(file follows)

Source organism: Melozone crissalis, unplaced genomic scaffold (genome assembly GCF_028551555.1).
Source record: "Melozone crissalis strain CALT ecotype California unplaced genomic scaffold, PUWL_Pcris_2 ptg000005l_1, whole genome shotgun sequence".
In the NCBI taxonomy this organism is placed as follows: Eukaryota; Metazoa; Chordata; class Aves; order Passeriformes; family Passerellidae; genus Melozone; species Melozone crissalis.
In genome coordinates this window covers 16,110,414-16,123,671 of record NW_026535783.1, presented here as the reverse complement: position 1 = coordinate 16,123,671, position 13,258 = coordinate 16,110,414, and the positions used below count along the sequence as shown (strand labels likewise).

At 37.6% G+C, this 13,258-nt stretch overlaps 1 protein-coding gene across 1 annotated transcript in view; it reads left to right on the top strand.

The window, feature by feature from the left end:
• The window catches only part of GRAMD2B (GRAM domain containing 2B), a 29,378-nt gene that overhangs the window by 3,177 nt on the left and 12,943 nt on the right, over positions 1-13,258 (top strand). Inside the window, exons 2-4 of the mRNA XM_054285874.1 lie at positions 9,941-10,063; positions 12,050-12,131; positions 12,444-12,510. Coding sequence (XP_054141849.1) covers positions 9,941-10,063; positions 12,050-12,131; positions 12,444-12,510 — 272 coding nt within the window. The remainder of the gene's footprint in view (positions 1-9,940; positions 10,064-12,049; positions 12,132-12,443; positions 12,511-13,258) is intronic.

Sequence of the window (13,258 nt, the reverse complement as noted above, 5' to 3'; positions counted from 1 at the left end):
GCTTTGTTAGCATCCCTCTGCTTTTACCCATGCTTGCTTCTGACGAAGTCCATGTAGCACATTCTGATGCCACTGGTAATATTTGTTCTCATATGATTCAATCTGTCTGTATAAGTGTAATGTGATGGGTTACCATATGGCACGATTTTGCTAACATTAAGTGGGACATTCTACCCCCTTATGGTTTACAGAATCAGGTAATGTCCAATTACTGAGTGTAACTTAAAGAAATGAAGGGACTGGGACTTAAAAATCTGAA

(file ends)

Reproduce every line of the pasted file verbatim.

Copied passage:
Source organism: Melozone crissalis, unplaced genomic scaffold (genome assembly GCF_028551555.1).
Source record: "Melozone crissalis strain CALT ecotype California unplaced genomic scaffold, PUWL_Pcris_2 ptg000005l_1, whole genome shotgun sequence".
In the NCBI taxonomy this organism is placed as follows: Eukaryota; Metazoa; Chordata; class Aves; order Passeriformes; family Passerellidae; genus Melozone; species Melozone crissalis.
In genome coordinates this window covers 16,110,414-16,123,671 of record NW_026535783.1, presented here as the reverse complement: position 1 = coordinate 16,123,671, position 13,258 = coordinate 16,110,414, and the positions used below count along the sequence as shown (strand labels likewise).

At 37.6% G+C, this 13,258-nt stretch overlaps 1 protein-coding gene across 1 annotated transcript in view; it reads left to right on the top strand.

The window, feature by feature from the left end:
• The window catches only part of GRAMD2B (GRAM domain containing 2B), a 29,378-nt gene that overhangs the window by 3,177 nt on the left and 12,943 nt on the right, over positions 1-13,258 (top strand). Inside the window, exons 2-4 of the mRNA XM_054285874.1 lie at positions 9,941-10,063; positions 12,050-12,131; positions 12,444-12,510. Coding sequence (XP_054141849.1) covers positions 9,941-10,063; positions 12,050-12,131; positions 12,444-12,510 — 272 coding nt within the window. The remainder of the gene's footprint in view (positions 1-9,940; positions 10,064-12,049; positions 12,132-12,443; positions 12,511-13,258) is intronic.

Sequence of the window (13,258 nt, the reverse complement as noted above, 5' to 3'; positions counted from 1 at the left end):
GCTTTGTTAGCATCCCTCTGCTTTTACCCATGCTTGCTTCTGACGAAGTCCATGTAGCACATTCTGATGCCACTGGTAATATTTGTTCTCATATGATTCAATCTGTCTGTATAAGTGTAATGTGATGGGTTACCATATGGCACGATTTTGCTAACATTAAGTGGGACATTCTACCCCCTTATGGTTTACAGAATCAGGTAATGTCCAATTACTGAGTGTAACTTAAAGAAATGAAGGGACTGGGACTTAAAAATCTGAA